Why Your Back Office is Critical to Successful Omnichannel Sales Growth
By Rob Drover, Vice President of Business Solutions, Marcum Technology
Growth in Sales Channels
Over the last decade, businesses began to embrace a multichannel strategy for selling goods. Instead of just selling in physical stores or a single branded online store, they expanded the paths to offering products via multiple marketplaces at once, such as Amazon. While this approach grew sales, it often created a fragmented customer experience, as consumers wanted consistent experience information and processes on the often silo ’ed buying platforms. The omnichannel sales strategy emerged out of these more sophisticated consumer expectations.
The idea around Omnichannel is that these multiple “channels” not only broaden the paths for selling by reaching more potential customers, but also increase customer interaction with a product that can help enhance the overall brand experience. An example might be when a client sees something in a physical store and can check customer reviews or product details online. Or they can find it offered on a social media platform and can visit the brand’s website or a marketplace site to get additional information or locate a local store.
The role of the Back Office
An omnichannel sales operation is a win for customers and businesses alike—customers buy where they are, and businesses have more opportunities to achieve sales. But an omnichannel strategy requires more than just a well-organized Big Commerce store, a TikTok account and an Amazon Seller ID. The truth is merchants can become overwhelmed with deploying and maintaining an omnichannel strategy if they do not have the operational infrastructure in place to support the ever-rising expectations of their consumers and the basics for tracking and fulfilling orders from different avenues. It’s a common experience for merchants to concentrate on development of the front-end marketplaces to increase sales, and then get bogged down with the additional needs that come from a fragmented back office. Sales orders from the various channels can increase the need for tracking and reporting. It can require a more sophisticated fulfillment process and scrupulous inventory tracking. And without adequate automation and system integration in place, the added oversight can increase labor costs.
Consider additional management of just one channel: Marketplace sites can charge over 30 different types of fees to merchants using their site and services, which are communicated via multiple statements—not always associated with the orders. This makes manual reconciliation difficult, and frustrating to determine per unit profitability. Merchants can spend dozens of hours on tracking fees on just this single channel if they are not equipped with tools to manage it.
Customer Experience has never been more important
Given the variety of product option and retail selling sites now available, and the growing expense of competing for fresh consumer attention, it has never been more critical for businesses to provide a trouble-free customer experience. Repeat customers drive down the cost of sales and are key to brand growth, so it’s critical to build good will, provide great service and win repeat business from the very first purchase. Consumer frustration has never been more expensive!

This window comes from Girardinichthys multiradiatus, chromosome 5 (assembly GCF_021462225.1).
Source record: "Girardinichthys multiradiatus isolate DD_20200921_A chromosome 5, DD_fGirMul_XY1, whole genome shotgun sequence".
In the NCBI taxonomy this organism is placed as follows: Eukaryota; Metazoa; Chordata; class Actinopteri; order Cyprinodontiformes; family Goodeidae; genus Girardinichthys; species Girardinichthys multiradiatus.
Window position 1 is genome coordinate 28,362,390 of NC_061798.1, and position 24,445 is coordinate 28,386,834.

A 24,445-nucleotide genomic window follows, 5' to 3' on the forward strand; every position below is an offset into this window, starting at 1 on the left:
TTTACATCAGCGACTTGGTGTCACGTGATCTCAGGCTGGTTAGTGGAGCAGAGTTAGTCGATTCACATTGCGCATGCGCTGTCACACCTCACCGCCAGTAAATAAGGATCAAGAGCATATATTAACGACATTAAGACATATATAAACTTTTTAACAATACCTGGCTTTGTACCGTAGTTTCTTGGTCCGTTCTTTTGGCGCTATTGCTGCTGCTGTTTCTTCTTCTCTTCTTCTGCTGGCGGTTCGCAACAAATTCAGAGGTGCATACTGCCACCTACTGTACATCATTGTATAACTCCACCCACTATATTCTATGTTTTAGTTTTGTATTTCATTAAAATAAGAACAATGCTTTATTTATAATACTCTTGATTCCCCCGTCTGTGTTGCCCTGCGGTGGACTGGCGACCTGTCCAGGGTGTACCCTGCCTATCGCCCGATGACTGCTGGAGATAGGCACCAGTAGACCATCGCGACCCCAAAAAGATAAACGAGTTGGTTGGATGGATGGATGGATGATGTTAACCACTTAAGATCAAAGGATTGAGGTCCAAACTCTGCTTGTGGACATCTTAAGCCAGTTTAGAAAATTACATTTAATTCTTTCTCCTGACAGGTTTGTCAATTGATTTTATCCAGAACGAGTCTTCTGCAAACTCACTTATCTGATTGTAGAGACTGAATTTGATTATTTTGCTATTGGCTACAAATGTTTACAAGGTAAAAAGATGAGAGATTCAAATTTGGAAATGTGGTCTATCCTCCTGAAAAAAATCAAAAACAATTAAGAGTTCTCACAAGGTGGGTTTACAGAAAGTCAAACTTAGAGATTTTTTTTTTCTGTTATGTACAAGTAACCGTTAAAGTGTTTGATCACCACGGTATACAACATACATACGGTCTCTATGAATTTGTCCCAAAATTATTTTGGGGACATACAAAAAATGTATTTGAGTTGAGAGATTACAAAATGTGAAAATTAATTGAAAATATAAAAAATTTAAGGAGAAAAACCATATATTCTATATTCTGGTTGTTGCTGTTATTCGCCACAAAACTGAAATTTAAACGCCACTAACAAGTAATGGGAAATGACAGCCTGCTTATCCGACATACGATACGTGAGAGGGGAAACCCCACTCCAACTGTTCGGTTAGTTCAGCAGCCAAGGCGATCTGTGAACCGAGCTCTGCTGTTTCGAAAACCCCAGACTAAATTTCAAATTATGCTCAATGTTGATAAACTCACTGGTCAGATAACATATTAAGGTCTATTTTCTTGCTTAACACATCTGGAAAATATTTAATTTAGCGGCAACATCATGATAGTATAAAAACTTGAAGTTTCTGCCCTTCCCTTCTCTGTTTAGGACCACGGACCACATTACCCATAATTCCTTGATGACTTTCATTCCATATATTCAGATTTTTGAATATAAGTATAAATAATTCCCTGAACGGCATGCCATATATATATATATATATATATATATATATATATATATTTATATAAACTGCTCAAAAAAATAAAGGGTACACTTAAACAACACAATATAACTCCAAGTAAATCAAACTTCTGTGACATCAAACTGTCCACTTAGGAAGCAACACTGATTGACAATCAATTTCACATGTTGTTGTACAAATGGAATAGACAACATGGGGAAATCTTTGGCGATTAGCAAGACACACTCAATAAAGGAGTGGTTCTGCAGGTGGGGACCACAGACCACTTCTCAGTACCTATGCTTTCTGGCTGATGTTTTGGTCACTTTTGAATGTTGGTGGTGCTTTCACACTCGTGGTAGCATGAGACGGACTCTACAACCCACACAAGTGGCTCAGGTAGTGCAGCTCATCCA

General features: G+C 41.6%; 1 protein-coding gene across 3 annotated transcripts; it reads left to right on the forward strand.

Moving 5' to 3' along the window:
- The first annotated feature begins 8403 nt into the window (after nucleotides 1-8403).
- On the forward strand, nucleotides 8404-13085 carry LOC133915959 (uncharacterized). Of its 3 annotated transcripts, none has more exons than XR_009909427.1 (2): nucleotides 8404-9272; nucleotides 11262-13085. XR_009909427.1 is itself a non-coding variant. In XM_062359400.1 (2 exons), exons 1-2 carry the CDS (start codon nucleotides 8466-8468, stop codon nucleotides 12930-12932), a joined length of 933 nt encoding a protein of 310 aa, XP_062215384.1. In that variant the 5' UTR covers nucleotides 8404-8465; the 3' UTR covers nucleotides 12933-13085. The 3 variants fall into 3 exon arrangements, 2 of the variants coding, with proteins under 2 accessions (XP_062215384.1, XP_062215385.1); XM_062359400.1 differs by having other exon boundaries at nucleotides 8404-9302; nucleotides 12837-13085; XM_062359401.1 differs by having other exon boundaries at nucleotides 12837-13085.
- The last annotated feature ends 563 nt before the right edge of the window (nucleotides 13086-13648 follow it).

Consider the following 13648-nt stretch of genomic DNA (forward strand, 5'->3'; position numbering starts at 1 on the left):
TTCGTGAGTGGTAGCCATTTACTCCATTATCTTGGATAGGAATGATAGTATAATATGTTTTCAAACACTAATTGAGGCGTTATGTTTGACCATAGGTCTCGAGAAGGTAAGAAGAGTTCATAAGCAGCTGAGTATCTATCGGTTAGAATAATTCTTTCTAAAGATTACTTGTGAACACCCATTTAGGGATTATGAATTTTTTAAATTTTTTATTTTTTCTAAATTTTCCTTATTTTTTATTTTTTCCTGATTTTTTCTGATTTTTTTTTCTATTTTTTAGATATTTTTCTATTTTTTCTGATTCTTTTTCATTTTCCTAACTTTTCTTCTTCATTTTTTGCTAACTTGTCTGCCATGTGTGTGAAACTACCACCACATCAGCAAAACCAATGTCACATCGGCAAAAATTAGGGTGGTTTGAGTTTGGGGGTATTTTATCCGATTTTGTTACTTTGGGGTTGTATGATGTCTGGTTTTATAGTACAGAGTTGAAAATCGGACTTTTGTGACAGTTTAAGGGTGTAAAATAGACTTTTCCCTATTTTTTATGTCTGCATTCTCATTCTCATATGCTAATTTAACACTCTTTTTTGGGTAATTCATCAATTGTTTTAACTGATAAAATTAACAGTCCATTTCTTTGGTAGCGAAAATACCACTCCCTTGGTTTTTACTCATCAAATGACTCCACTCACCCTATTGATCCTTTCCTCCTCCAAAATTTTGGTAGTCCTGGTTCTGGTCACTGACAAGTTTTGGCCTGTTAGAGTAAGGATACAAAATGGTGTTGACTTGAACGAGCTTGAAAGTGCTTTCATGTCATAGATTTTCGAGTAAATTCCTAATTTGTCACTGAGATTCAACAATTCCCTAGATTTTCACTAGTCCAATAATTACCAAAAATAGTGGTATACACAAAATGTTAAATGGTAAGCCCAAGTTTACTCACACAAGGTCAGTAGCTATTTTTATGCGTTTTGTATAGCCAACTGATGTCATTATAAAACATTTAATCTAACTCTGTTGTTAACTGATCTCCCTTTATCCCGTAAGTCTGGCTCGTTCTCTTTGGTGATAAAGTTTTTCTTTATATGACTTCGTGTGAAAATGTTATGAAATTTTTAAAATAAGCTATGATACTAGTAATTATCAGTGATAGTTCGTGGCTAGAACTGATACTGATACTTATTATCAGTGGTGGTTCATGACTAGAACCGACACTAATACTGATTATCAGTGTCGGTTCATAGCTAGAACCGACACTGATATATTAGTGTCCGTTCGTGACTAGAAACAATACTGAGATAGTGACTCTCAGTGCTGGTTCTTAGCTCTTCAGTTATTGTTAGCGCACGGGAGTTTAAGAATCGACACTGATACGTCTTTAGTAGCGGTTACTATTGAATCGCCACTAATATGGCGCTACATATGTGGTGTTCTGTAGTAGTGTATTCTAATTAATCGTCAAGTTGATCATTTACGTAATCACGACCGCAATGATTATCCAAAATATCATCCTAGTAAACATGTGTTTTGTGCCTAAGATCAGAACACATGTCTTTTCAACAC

What are those frustrating customer experiences?
We all have our own experiences as consumers to consider. When we are unhappy with an online purchase, was it due to the webstore or marketplace experience? Or errors in the back office?
- A store-bought gift card did not work properly online (different POS systems for online brand store and a brick and mortar)
- A return process was frustrating (lack of synch between accounting and inventory)
- A buyer received a different color/size/item than they ordered (due to poor warehouse management and pick and pack systems) or you only found out a needed item was not available after the order was placed (indicating a lack of good integration between inventory data and the ecommerce platform).
They are all back-office issues that can be addressed by a comprehensive well integrated back-office management systems. Most organizations can manage these while they are small, but once an organization experience increasing sales volume (a key reason to embrace the Omnichannel strategy) its critical to build a strong back office.
Take Stock of your Systems before Adding your next Channel
Before you plunge further into this appealing strategy, take the time to perform a technology and process audit to be sure your back-office technology and staff can support these client experiences that will lead to return purchases, loyalty, and growth. Adding new sales channels is commonly the stage where many organizations reflect on moving beyond sophisticated accounting and integrated point systems into a true Enterprise Resource Planning (ERP) system for automating processes from sales orders through accounting and fulfillment with a single data source. Take the time to ensure your inventory tracking can live up to the reporting demands of additional channels and your warehouse management can scale without frustrating your fulfillment teams.
In short, an Omnichannel strategy is a great way to grow sales units and build your customer base—but a winning strategy requires a smoothly running unified back office to keep customers satisfied and coming back.
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If you have questions about omnichannel growth best practices, Marcum can help. Contact us at [email protected].